Recently, Berowra’s ‘horse paddock’ has been undergoing massive changes in preparation for a new development. Although many have mourned the loss of the horse paddock, the giant hole in the ground which the development work has left behind offers a rare opportunity for Berowra residents to glimpse ‘what lies beneath’.
When Assistant Surveyor William Romaine Govett visited the area in 1829, he was not impressed by what he saw. He described the area as “the whole way covered with an intolerable scrub and . . . bedded with the common sand and ironstones”. This giant hole in the ground gives us the opportunity to see that, not only was he right about being bedded with sand and ironstones, but also to glimpse why what he saw might have been described as ‘intolerable scrub’.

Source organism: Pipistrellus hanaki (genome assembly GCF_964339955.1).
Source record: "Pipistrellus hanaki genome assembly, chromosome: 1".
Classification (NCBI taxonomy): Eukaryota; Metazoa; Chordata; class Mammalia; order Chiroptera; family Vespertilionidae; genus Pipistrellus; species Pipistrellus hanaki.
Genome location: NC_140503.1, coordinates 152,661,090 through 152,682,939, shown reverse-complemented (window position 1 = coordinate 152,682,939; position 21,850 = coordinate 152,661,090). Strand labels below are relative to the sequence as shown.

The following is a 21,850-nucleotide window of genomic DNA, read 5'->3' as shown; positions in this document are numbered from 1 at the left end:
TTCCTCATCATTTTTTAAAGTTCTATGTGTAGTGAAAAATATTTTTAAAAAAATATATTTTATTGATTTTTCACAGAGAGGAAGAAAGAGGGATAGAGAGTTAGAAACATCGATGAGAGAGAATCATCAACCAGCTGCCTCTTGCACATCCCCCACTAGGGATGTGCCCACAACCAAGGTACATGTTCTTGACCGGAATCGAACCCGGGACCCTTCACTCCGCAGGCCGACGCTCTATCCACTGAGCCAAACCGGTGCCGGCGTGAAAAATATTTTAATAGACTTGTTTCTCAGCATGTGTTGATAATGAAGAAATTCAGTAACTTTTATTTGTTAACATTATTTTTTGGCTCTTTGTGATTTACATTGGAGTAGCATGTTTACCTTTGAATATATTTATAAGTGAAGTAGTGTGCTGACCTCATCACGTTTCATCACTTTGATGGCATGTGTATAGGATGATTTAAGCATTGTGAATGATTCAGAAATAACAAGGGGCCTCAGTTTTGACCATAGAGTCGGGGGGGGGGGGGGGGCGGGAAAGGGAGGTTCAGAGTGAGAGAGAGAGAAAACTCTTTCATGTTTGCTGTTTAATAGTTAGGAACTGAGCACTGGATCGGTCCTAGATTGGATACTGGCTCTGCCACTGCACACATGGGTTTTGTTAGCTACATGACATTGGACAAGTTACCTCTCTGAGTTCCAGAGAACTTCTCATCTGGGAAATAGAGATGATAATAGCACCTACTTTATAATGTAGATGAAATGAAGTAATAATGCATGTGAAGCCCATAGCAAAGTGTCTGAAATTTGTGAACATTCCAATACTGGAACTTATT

There is really not a lot of soil sitting above the uplifted layers of clay, ironstone and sandstone. Native vegetation, including those of a shrubby appearance, would have once abounded here. Perhaps if Govett had visited in the flowering season he might have appreciated the beauty of these shrubs, many of which are included in Berowra’s spectacular floral displays! As for those wishing to plant a European style garden or crop, there was once fierce competition at the Garden Club for a very desirable bag of cow manure!